BACK-UP 
       FLAG tableA.rule1
AFTER run1 : LOG ('WARN')

run2 : WHEN tableA.column1 > 0
       DO NOT BACK-UP 
       FLAG tableA.rule2
AFTER run2 : LOG ('ERROR')

Note: While constraint programming is in theory a paradigm for solving combinatorial problems and in practice can speed problem development and execution; I think this is different than a constraint solving problem; As the first purpose is not for optimizing constraints before resolution, probably not even limiting data domains; It's main concern is to apply rules on data reception and execute some basic actions (Reject a line, Accept a line, Logging...).

I really hope this is not a very broad question and this is the right place.

2 Answers 2

4

I found a sophisticated solution to achieve more than what I thought; talking about checking data consistency. Apparently this is what we would call test-driven data analysis

So now with this implementation we are bound to Python, and Pandas, but fortunately, not only. We can even check data consistency in MySQL, PostgreSQL ... tables.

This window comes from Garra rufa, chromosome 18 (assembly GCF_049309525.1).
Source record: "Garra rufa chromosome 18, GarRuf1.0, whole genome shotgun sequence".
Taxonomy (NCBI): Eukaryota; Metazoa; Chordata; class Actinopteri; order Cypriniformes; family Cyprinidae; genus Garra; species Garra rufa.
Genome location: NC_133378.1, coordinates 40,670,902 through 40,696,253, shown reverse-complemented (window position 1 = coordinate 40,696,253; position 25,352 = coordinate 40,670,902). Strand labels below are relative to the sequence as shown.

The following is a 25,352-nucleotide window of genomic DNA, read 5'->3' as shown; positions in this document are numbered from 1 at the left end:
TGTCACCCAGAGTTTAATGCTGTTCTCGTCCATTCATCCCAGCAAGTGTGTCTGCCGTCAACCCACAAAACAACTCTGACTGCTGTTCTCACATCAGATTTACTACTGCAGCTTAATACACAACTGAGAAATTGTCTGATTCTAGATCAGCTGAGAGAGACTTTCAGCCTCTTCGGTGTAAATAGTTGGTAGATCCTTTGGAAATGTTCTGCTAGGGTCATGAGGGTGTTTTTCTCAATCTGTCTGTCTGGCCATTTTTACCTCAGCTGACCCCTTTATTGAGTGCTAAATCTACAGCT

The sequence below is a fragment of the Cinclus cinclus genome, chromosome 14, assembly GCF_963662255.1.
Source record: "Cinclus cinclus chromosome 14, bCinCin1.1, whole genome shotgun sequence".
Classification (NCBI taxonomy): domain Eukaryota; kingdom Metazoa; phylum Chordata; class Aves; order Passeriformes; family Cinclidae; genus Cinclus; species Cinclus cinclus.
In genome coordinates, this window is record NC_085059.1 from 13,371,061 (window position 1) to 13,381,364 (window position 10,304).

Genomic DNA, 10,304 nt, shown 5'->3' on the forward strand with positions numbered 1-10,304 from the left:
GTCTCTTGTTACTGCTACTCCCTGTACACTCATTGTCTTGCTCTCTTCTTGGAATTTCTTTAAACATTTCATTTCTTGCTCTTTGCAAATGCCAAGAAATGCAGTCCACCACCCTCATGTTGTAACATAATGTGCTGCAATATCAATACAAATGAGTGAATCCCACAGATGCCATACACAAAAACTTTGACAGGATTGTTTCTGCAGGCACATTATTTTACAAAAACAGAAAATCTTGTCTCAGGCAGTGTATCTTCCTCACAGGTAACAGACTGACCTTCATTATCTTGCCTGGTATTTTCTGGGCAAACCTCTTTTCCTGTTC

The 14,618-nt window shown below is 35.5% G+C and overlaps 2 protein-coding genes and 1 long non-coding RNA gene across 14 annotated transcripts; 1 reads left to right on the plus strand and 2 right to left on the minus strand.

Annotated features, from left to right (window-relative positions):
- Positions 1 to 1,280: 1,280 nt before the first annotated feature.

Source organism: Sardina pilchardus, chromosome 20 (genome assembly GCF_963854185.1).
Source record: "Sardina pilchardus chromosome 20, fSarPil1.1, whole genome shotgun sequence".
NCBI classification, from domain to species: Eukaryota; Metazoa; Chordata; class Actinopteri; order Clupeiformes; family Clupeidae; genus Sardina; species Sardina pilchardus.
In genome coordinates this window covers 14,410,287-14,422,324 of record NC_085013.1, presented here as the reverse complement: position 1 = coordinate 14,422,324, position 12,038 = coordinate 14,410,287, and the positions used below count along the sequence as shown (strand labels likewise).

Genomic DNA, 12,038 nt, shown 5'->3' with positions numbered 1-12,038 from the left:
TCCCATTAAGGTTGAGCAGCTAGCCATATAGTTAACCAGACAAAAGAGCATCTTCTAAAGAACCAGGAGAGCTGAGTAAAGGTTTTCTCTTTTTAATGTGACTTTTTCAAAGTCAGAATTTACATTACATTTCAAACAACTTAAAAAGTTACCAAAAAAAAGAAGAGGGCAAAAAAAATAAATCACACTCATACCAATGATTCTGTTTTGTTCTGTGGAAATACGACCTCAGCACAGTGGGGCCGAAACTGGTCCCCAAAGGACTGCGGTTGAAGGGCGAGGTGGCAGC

The plus I did not think about, is that we can infer rules based on sample data. This could be helpful for setting rules. This is why there is tdda.constraints.verify_df and the tdda.constraints.discover_df.

As far as I read about, It does not propose a solution for checking (a weaker) consistency on last (n) files. Something I thought about that we could call batch files consistency, that only ensures a rule satisfaction for some set of runs (last n runs) and not all data. It only acts on single files, it needs a higher level wiring to be able to condition (n) files that arrive successively.

For more: https://tdda.readthedocs.io/en/latest/constraints.html#module-tdda.constraints

assertCSVFilesCorrect Checks a set of files in a directory, same is possible for Pandas dataframes, etc.

From the official documentation:

The tdda.constraints library is used to discover constraints from a (Pandas) DataFrame, write them out as JSON, and to verify that datasets meet the constraints in the constraints file. It also supports tables in a variety of relation databases. There is also a command-line utility for discovering and verifying constraints, and detecting failing records.